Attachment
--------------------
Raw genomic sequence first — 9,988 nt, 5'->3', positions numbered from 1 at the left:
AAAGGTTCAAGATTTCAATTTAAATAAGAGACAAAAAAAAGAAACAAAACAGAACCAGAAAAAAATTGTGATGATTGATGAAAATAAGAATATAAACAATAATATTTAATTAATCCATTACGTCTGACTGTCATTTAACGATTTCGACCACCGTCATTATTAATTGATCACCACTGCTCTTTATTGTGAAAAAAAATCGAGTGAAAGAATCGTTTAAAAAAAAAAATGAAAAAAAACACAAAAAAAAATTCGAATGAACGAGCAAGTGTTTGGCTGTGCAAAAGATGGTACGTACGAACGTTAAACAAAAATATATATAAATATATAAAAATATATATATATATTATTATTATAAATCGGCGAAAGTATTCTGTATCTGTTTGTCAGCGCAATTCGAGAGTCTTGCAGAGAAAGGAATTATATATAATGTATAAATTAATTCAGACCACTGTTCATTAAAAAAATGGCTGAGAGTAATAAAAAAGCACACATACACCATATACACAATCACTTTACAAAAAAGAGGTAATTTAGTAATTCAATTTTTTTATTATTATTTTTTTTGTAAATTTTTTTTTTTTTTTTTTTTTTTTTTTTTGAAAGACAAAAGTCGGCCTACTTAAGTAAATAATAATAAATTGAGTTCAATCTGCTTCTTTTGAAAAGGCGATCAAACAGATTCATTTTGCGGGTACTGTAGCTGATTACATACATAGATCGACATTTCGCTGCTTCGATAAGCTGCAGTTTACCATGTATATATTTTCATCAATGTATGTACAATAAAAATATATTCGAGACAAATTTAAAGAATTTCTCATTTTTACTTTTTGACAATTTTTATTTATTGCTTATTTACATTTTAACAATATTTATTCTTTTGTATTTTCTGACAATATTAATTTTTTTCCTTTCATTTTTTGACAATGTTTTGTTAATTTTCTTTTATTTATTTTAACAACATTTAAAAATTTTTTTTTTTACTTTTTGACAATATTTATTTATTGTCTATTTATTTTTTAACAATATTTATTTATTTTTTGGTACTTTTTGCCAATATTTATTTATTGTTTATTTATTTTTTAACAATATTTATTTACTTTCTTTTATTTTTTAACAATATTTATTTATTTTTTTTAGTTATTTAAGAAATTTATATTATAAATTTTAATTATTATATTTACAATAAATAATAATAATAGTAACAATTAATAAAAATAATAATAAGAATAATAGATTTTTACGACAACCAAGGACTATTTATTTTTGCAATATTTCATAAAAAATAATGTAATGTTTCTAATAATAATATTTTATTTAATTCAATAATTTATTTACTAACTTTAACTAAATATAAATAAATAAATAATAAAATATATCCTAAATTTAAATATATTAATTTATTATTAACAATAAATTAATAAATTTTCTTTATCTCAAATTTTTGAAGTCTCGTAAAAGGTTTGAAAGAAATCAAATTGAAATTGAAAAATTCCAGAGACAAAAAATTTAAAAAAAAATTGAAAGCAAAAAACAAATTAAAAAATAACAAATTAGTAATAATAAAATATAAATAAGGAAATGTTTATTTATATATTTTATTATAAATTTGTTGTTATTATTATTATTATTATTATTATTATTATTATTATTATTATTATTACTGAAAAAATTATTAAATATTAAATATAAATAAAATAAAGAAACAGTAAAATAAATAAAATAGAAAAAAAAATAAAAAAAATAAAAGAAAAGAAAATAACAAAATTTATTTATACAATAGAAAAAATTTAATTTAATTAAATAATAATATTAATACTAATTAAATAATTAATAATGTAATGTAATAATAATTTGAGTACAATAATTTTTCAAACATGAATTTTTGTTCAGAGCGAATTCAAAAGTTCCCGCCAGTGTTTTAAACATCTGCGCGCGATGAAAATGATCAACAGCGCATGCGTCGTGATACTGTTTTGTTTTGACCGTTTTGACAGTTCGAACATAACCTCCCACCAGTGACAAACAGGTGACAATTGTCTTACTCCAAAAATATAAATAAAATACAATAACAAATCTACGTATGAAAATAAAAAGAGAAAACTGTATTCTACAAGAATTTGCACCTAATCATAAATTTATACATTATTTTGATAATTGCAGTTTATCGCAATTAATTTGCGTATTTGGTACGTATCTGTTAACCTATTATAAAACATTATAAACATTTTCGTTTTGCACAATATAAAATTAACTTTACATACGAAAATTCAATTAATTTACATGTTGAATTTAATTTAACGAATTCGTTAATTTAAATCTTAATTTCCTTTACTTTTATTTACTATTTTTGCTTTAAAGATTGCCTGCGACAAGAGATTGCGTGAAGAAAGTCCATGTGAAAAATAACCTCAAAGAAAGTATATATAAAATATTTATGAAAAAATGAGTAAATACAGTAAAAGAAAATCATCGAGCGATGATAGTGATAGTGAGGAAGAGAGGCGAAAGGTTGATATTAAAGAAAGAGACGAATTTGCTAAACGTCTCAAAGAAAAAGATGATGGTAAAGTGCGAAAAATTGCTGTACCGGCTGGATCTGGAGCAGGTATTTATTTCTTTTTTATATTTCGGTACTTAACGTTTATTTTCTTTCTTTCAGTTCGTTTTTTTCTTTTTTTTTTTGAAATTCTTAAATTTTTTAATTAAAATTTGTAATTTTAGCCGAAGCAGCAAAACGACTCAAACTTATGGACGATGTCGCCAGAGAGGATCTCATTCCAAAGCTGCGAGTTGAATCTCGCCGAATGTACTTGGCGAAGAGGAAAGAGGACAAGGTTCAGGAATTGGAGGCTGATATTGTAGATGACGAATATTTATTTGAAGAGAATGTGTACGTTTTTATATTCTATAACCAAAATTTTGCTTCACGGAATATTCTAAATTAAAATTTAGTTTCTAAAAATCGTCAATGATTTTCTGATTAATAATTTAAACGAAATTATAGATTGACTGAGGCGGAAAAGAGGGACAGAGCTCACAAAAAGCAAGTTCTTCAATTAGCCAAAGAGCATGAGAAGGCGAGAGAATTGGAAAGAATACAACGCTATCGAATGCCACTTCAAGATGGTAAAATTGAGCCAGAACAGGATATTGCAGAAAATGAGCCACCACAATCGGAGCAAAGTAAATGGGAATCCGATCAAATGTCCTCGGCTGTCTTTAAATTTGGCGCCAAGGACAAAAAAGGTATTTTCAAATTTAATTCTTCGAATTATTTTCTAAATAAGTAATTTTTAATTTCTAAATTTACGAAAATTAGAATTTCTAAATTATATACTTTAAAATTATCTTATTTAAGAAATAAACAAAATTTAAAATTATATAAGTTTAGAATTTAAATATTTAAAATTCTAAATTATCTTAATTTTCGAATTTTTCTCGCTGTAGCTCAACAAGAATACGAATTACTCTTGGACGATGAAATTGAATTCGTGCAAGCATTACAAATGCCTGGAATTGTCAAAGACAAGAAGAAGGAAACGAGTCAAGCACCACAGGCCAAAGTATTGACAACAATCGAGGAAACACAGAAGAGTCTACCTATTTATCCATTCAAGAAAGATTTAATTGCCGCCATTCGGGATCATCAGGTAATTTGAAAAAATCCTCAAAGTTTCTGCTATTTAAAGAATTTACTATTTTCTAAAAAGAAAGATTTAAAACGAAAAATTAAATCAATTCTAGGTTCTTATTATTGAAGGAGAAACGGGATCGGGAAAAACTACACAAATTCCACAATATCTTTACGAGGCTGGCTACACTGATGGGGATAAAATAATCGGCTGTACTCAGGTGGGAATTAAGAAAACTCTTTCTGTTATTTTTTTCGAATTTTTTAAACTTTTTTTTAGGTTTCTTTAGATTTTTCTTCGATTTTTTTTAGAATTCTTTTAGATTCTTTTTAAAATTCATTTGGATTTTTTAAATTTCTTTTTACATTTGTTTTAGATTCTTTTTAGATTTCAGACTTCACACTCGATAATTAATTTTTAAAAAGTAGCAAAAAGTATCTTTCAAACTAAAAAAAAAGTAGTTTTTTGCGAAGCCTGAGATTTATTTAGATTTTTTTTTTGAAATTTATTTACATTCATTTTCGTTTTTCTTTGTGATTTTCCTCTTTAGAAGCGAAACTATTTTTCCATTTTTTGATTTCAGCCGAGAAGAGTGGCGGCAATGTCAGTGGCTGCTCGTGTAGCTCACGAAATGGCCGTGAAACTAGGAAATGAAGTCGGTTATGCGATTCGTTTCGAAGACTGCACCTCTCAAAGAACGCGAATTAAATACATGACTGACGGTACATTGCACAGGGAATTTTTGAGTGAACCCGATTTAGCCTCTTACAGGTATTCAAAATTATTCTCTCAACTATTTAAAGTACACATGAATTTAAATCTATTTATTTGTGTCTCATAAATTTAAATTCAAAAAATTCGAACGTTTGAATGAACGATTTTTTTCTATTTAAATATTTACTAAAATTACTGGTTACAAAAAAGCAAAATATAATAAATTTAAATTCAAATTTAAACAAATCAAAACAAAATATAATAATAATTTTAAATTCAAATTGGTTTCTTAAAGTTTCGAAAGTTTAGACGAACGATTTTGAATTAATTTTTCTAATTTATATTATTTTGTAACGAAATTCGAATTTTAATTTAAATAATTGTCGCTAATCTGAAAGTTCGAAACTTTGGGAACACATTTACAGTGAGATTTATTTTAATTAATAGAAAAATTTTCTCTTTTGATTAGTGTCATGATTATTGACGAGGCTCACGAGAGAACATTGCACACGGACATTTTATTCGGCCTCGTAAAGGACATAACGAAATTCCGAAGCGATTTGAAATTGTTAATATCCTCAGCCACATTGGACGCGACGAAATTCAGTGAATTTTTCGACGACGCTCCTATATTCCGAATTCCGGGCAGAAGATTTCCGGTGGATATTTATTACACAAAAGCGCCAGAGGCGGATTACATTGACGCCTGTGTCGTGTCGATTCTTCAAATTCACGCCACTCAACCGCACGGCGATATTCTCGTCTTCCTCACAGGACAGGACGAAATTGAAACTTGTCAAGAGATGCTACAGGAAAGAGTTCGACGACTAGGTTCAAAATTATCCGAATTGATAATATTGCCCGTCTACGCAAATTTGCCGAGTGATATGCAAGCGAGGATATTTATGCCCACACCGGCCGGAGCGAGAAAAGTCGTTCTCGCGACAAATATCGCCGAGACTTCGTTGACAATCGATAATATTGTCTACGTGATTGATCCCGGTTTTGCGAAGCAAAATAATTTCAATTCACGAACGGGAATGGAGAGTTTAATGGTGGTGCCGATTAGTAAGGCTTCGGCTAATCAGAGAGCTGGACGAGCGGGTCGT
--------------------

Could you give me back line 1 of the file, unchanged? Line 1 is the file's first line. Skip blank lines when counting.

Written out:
Raw genomic sequence first — 9,988 nt, 5'->3', positions numbered from 1 at the left: